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SHRM slimmed down the 12 panels to six. Four panels remain unchanged: global, labor relations, diversity and inclusion, and technology and HR management. Two panels—the ethics panel and the corporate social responsibility and sustainability panel—have been combined.
The sixth panel, HR Disciplines, now consists of two to three members from each of the other panels: talent management; organizational development; employee relations; employee health, safety and security; and compensation and benefits.
“Not only will they be able to provide us information in those particular areas, but they have the opportunity to learn from their fellow panelists,” said Laurie McIntosh, director of member engagement at SHRM, of the disciplines experts.
The metrics panel is being absorbed into all of the other panels because SHRM believes that metrics is important to all functional areas of HR. Its members will leverage SHRM Connect to meet virtually so they can continue to share information. In addition, they will serve as guest speakers for the other panels, which are impacted heavily by metrics, explained McIntosh.
Each panel consists of six to15 people who are SHRM members in good standing.
“These are HR professionals who have at least eight years’ experience in their area. These are the ones in the HR trenches,” McIntosh said.
They serve for one year and may renew their panel membership for a second year if they participate actively on the panel. Previously, panelists had three-year tenures. The change allows others to have an opportunity to participate on a panel, McIntosh said.
It’s a way, she said, to “get more robust information and really great topics from our members as well as making it something of interest to them.”
Other changes to the panels involve the expectation to use social media through SHRM Connect, allowing legacy panelists to stay involved through discussions, and the institution of a co-lead structure.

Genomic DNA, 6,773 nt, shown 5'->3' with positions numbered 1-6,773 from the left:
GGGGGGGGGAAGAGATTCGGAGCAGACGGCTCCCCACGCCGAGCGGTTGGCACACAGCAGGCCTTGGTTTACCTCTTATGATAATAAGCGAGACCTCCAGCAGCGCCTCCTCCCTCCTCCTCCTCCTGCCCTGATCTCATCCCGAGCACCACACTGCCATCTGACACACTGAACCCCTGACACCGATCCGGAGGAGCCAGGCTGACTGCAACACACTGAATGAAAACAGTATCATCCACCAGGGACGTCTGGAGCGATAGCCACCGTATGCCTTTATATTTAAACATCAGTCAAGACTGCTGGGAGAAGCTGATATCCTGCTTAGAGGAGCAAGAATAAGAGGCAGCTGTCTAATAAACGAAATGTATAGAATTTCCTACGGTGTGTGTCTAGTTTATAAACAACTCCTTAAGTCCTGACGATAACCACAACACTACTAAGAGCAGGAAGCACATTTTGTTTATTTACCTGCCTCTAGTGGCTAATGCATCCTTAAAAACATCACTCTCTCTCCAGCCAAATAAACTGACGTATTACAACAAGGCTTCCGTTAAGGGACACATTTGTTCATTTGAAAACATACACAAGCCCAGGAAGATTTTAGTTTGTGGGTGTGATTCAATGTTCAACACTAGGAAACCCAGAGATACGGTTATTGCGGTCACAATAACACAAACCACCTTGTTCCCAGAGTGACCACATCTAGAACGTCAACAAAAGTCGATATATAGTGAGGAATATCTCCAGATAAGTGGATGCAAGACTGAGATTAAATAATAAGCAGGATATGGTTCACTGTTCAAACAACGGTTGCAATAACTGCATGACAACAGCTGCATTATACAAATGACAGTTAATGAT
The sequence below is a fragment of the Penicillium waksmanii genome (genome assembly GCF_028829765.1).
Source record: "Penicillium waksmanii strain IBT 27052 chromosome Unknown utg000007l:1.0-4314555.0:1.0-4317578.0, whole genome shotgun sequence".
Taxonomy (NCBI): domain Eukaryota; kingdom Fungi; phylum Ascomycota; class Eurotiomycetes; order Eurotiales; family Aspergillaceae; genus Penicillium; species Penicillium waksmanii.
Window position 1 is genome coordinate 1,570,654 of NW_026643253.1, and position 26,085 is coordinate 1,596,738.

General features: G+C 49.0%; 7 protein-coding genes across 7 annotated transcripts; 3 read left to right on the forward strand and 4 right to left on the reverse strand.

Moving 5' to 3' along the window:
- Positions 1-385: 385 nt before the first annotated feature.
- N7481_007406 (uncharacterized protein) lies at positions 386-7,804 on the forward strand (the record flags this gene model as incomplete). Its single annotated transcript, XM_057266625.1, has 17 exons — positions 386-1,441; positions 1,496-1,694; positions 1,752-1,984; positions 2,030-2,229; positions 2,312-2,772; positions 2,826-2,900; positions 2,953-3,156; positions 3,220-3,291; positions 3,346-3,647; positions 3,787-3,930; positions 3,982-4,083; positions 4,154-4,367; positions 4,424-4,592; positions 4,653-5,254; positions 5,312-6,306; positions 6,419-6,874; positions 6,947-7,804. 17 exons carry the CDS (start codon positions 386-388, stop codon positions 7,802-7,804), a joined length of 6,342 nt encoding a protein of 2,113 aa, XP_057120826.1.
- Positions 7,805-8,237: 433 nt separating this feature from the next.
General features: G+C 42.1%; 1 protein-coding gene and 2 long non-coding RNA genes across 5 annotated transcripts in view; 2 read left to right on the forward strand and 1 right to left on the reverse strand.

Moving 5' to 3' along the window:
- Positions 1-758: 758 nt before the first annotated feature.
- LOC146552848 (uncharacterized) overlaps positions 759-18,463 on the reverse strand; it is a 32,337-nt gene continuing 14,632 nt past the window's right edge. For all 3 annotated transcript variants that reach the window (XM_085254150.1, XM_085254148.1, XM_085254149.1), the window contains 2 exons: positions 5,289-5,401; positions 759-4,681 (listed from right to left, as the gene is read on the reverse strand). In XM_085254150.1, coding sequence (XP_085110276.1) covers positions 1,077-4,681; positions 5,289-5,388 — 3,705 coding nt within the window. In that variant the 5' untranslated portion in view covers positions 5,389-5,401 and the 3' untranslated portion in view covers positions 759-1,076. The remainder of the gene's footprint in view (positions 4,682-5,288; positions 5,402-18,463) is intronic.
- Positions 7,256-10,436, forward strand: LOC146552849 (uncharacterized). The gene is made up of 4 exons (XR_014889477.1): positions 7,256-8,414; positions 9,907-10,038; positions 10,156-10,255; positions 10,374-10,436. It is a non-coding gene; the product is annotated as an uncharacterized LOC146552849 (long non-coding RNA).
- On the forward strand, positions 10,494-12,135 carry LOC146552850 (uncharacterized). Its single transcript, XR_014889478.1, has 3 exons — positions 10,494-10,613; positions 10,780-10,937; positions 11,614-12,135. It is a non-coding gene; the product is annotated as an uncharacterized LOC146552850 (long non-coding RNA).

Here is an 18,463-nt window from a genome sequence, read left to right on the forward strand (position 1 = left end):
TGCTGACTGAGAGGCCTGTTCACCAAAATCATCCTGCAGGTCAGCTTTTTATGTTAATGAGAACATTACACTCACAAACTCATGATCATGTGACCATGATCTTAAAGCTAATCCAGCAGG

While SHRM staff will continue to oversee the panels—for example, Shirley Davis, SHRM’s vice president of Diversity and Inclusion, will continue her work with the Diversity & Inclusion Panel—a panel member co-lead has been added for each group. This provides another leadership opportunity, McIntosh said.
Panelists meet virtually four to six times annually and in person at the SHRM Annual Conference & Exposition in June.
Every other year, panel members are expected to contribute to Future Insights, a SHRM publication listing the top trends they have identified. They complete a quarterly online report, respond to media requests and attend and participate in panel meetings and any project that their panel pursues, such as presenting on a webinar and creating a speaker’s bureau speech. In 2011 the ethics panel created a program that will be rolled out in 2012 for SHRM’s affiliated chapters to use in their programming.
The work is voluntary, but there are tangible benefits, according to McIntosh. Panelists receive a Volunteer Leader discount for the 2012 SHRM Annual Conference & Exposition, and after one year of meeting participation requirements they receive one complimentary registration to a different SHRM conference in 2013. Additional benefits include professional development, recertification credits and the opportunity to engage with other high-level HR professionals.
“I’m excited about the changes because they bring a new outlook,” McIntosh said. “We kept what worked well in the former panel structure, added flexibility to make changes as needed, and enhanced it to be future-focused as we continue to engage our members.”
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